What about real estate? Sometimes. Note that the total market already has an allocation to real estate through the publicly traded companies like Public Storage. And if you own your own home, then you have additional exposure to this asset class. Some people like even more exposure by using it as a productive asset for rental income or farming.
Tax considerations and types of accounts to use
Most of your short-term goals you may use a simple taxable account, sometimes called a brokerage account.
Now, nobody actually calls it a “taxable account”. But that’s what any brokerage or mutual fund account is that isn’t in some type of retirement plan (Roth, IRA, 401k, etc.).
For your retirement goals you have two additional choices: tax-deferred accounts (like IRA, 401k, 403b, etc.) where you defer paying income taxes on money you invest until you eventually withdraw it in retirement. This is a benefit for most people because they avoid paying the high tax rate during their peak earning years and then pay in retirement when their tax bracket is lower.
The other retirement choice is a Roth IRA which is a tax-free account. Here you earn income, pay taxes on that income, and then invest the balance into your account that will be forever tax free. This is an ideal investment during years your tax bracket is less than you peak-earning years.
Get familiar with tax costs because you can control them. I find this order of prioritizing your investing helpful:
- Repay Debt (especially high-interest debt)
- 401(k) Employer Match
- Roth IRA if still early in career; not at peak earning
- Health Savings Account (HSA)
- Max your 401(k), or 403(b), etc.
- Save in taxable brokerage account
Employer tax-deferred retirement programs vary widely. If there is a company match for your contribution, you should at least take advantage of that. Sometimes, there are few good fund choices (actively managed or high expense-ratio), but use those. If the only low-cost index fund in your 401k is the S&P500, then use that and plan to improve it in a Rollover IRA after you change jobs or retire.
Step 7: Choose a mutual fund provider.
It’s in your best interest to move towards lowest cost and the fewest number of accounts. Firms are in one of these general categories:
- A mutual fund company (e.g. Vanguard or Fidelity)
- A discount brokerage firm (e.g. Schwab)
- A full service brokerage firm.
Vanguard and TIAA-CREF rise to the top because they have outstanding products based on a not-or-profit model.23
Fidelity is an excellent choice but you must be judicious to select their low-cost index funds–which I consider to be equivalent to Vanguard. Their website and customer service are both superb.
A full service brokerage firm might seem like an attractive choice since they will offer you a plan. This is generally not your best choice because of the cost. A better path would be to get a professional plan and pay for just that, not continue to pay an ongoing percentage of your wealth. Advice only. Further, these firms are usually not “fiduciary” firms, which means that they are not obligated to make decisions in your best interest. The typical conflict of interest results in them recommending funds that give them a commission either directly or indirectly. A.G. Edwards is an example of one of these many firms.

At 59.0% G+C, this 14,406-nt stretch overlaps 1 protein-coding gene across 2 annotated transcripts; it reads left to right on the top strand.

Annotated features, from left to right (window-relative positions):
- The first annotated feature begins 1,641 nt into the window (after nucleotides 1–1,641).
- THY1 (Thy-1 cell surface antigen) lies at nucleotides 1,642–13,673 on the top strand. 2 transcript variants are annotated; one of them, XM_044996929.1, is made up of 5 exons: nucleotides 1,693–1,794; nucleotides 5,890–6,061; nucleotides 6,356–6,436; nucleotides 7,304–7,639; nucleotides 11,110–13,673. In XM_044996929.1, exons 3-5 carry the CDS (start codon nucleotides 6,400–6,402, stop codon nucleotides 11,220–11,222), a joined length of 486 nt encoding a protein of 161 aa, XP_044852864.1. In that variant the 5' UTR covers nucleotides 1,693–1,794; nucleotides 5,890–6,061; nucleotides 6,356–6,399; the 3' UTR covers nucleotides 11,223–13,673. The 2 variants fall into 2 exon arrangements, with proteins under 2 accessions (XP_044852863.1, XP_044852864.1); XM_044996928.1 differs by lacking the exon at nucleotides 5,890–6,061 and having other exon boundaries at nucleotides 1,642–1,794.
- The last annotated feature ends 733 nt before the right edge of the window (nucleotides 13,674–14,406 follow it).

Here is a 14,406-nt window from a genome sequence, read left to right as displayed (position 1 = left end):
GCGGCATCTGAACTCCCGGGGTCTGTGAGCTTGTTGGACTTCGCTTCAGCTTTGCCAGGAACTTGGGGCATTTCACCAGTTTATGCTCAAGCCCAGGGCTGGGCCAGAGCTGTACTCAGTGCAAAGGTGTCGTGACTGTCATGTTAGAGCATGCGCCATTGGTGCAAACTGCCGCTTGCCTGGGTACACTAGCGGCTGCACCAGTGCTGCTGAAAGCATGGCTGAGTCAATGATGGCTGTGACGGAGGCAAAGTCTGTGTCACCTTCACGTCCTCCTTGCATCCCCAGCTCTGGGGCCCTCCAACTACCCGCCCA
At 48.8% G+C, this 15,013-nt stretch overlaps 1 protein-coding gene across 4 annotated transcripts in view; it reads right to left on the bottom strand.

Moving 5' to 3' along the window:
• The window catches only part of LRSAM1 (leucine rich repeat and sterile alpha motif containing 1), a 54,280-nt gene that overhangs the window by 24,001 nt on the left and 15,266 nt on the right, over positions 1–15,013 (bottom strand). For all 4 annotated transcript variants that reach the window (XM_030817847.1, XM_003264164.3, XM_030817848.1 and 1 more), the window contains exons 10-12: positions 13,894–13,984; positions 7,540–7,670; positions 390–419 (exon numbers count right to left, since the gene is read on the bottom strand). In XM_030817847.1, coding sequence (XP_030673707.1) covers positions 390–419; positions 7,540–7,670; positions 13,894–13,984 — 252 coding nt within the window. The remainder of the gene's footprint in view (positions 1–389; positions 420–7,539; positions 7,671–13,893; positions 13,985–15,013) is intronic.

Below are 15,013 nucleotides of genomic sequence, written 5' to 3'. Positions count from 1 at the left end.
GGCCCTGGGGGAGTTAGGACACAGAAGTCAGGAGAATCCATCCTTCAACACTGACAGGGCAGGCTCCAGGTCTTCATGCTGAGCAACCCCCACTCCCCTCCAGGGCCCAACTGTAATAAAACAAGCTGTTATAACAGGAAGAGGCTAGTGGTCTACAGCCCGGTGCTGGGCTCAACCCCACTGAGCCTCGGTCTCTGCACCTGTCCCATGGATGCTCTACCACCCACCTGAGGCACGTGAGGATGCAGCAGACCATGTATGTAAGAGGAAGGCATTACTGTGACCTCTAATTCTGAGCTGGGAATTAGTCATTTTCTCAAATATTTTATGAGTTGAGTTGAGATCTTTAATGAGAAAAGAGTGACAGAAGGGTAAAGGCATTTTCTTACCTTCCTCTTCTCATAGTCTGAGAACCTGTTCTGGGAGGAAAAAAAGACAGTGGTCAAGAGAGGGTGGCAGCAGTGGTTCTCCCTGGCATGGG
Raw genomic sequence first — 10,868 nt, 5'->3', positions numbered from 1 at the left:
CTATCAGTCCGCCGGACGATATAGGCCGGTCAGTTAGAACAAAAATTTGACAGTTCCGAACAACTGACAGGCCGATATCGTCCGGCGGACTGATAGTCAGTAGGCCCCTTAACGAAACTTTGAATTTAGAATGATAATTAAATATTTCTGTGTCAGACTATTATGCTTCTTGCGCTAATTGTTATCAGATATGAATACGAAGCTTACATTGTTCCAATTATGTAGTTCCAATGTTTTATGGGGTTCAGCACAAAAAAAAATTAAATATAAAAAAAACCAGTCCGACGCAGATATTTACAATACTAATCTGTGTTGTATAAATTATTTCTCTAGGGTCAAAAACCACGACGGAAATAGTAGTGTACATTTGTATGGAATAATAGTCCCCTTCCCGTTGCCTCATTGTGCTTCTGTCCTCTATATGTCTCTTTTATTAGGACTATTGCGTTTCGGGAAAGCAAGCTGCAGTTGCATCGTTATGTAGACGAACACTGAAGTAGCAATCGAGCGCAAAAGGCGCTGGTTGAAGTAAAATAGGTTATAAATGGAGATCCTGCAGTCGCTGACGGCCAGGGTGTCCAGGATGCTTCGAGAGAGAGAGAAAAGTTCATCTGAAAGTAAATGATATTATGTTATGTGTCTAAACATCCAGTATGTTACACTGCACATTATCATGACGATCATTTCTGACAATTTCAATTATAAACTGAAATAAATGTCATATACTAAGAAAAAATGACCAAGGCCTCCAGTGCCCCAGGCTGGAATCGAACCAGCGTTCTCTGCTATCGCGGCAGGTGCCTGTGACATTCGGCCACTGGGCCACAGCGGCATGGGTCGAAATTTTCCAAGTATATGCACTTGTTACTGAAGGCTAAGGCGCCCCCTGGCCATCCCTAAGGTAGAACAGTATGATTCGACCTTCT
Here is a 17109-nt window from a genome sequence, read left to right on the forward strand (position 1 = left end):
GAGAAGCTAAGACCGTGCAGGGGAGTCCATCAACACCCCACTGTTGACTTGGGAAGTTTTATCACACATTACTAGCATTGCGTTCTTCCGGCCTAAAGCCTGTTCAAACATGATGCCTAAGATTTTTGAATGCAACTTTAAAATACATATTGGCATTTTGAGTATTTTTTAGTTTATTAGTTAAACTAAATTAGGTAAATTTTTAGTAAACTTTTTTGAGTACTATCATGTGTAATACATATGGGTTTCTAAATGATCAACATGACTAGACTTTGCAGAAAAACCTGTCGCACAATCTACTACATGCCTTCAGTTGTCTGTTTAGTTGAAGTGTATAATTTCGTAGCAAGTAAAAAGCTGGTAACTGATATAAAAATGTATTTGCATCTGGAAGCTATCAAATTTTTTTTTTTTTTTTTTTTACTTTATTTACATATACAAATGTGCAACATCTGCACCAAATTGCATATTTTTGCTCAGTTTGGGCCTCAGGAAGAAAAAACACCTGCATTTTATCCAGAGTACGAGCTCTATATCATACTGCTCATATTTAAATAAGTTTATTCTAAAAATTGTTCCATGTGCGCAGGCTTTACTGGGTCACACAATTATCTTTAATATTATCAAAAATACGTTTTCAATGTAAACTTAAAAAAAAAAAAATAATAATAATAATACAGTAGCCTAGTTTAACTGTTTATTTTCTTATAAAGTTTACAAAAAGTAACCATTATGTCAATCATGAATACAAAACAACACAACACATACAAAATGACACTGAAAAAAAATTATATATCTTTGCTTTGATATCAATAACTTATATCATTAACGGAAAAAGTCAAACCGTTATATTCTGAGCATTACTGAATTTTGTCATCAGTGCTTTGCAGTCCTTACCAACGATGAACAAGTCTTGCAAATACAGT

Don’t confuse a salesman with a financial advisor. Most of these do not have “fiduciary” responsibility, meaning they are not obligated to make decisions that are in your best interest. If they are recommending investments for you, there are many incentives at work. They earn money in commissions and other hidden ways, over and above what you pay them.
Further, they make investing appear far more complicated than it is—which makes you feel small and powerless and that you need and are grateful for their ongoing advice.
I encourage you to seek the help that you need, pay a fair amount for unbiased advice, but then make the investments yourself. Cut the extra fees. Take control of your finances. Know what you are investing in why.
Consider these two portfolios in Figure 13. Portfolio A comes from a Schwab advertisement. Portfolio B is what this guide is advocating.
Portfolio A might be an example of how a wealth manager invests your money. Ask yourself:
- What do you actually own? The fund names, designed with some marketing intent, include an Enterprise Fund, an Emerging Leaders Fund, a Young Investor Fund, and a Millennium Fund.
- How much is in stocks? What kind of stocks?
- Do the funds overlap?
- Are they U.S.? or foreign?
- How much is in bonds? What kind of bonds?
- What are the management fees? And the annual fund costs?
As it turns out, the funds in Portfolio A all had spectacular prior year performance (appealing to our greed) and all came crashing down the following year.24 Yesterday’s winners are often tomorrow’s losers.
Portfolio B might is an example of a 3-fund portfolio which attempts to fully capture the market return at rock-bottom costs and a bond portion to control the amount of investment risk to match the investor’s situation.
- You know at a glance exactly what you own (the total market).
- It took you only a minute to verify that these funds are the lowest possible cost.
- You know at a glance the bond fund and you only need to learn about it once.
Is it not obvious which path puts you in control of your investments?
Consolidate accounts, banks, and brokerage houses
Spreading your money around with various banks and brokerage houses can happen over time. It makes life more difficult, and that robs you of time you could spend on more fulfilling things. Make sure you have a solid justification if your portfolio includes more than one brokerage with excellent mutual funds and one bank for depositing checks and paying bills.